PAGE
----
He tweeted hours before the event that he was not comfortable discussing his previous work. “I feel that I am not ready to talk about my experience in the last 3 years,” he tweeted. He also said he would no longer attend Oxford University in March for a series of interviews with Kirksey, and said he would not attend an international genome editing summit at the Francis Crick Institute, where researchers will discuss the ethics of germline editing. booked , also planned for March.

Kirksey did not want to comment on the status of the Oxford interviews, but says he needs to clarify details about the circumstances surrounding his previous experiments. In 2018, the world learned that He used CRISPR–Cas9 to edit a gene known as CCR5, which encodes an HIV co-receptor, with the aim of making the children resistant to the virus. He implanted the embryos, which resulted in twins and another baby born to separated parents. The parents agreed to the treatment because the fathers were HIV-positive and the mothers were HIV-negative.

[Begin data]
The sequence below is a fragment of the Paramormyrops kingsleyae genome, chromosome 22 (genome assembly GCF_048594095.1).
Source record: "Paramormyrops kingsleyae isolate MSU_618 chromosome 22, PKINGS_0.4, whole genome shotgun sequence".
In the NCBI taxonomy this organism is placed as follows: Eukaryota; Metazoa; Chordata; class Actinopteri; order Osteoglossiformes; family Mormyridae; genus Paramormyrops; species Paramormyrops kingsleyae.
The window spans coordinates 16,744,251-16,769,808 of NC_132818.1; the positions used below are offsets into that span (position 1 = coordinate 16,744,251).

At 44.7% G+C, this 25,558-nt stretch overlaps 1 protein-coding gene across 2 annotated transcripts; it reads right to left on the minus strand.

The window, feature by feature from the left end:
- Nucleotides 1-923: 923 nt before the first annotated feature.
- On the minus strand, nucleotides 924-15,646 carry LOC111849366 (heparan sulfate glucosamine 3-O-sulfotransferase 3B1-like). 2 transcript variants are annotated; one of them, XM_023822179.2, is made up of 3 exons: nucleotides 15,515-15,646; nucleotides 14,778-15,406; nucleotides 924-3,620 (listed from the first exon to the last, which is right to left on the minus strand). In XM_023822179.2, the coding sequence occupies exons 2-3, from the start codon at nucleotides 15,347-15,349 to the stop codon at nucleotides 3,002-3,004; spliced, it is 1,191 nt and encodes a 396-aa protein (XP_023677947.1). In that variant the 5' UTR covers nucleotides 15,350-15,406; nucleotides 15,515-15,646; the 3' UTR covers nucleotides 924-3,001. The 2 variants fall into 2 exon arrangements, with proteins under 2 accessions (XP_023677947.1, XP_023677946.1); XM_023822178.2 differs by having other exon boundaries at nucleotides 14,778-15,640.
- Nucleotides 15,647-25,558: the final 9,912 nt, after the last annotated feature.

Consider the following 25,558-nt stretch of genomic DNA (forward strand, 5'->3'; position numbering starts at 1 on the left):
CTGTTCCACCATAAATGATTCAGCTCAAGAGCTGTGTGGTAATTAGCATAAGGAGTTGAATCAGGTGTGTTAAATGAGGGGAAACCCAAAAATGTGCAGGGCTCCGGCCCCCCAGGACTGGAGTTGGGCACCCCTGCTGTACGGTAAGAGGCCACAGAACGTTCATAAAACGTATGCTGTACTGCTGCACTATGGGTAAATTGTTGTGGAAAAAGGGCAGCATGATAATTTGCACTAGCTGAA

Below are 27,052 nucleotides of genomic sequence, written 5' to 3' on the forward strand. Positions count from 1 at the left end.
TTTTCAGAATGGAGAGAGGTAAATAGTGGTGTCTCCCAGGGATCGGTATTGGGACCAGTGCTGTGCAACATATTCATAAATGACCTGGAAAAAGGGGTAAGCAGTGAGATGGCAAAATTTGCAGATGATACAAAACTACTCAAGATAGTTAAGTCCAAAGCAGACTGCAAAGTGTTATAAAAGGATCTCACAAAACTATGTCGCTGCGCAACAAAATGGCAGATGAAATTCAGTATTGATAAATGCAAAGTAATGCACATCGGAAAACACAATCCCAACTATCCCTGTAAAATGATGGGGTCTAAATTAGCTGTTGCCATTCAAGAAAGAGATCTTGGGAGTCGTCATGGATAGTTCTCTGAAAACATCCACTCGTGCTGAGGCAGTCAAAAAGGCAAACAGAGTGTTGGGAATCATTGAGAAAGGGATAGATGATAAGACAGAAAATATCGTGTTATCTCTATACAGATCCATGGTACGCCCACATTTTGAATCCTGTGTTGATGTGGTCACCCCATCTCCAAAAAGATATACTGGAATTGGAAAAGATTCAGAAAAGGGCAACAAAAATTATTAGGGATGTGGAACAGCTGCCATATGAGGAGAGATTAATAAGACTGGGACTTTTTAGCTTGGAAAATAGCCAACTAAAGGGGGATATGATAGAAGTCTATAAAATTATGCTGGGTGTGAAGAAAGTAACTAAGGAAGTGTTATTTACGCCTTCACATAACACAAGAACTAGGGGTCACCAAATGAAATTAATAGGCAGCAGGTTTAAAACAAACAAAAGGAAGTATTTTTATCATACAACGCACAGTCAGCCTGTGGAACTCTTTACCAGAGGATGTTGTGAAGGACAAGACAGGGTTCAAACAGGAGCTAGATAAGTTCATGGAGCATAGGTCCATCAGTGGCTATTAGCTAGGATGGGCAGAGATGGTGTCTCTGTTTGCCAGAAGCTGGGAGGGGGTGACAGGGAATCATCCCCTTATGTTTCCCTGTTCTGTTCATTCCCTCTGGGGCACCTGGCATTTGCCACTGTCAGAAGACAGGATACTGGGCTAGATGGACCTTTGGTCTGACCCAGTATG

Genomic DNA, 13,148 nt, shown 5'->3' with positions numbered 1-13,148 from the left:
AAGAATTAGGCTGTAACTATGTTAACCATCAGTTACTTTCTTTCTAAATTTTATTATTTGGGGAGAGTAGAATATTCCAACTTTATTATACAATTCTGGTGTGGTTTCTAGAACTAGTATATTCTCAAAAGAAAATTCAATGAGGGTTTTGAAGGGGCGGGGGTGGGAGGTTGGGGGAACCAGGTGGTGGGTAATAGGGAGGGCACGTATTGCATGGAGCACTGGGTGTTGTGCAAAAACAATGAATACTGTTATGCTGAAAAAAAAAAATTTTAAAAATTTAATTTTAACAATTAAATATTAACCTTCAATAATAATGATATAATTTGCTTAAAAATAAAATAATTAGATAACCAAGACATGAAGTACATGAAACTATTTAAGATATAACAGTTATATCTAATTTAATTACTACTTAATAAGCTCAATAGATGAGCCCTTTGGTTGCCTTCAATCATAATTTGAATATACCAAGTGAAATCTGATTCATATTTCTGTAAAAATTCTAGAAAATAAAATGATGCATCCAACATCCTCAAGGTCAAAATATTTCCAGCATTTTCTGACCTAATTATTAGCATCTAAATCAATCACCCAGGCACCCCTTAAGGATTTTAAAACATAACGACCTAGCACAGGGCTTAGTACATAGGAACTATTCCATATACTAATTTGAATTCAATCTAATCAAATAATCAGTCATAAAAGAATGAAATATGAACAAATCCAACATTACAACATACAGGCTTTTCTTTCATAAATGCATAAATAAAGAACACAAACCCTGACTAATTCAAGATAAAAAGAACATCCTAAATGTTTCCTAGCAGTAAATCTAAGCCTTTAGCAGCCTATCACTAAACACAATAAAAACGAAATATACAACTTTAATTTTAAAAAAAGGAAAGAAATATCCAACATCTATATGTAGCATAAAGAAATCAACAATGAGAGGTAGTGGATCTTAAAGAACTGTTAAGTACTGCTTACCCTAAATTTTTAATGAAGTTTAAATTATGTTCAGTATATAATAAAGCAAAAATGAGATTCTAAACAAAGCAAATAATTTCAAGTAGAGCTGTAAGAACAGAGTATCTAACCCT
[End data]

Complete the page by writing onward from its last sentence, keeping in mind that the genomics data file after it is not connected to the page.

His experiments were widely condemned by scientists, and several scientific groups have since concluded that genome editing should not be used to make changes that can be passed on to future generations.

It is not known whether Hy’s previous work was successful or left the children free of side effects. Without proof of that, Kirksey remains skeptical about Hy’s future scientific plans.

Since being released from prison last year for violating medical regulations in China, he has revealed on social media that he has set up a non-profit research laboratory in Beijing focused on developing affordable therapies for hereditary diseases such as Duchenne Muscular Dystrophy (DMD) ).

His research plans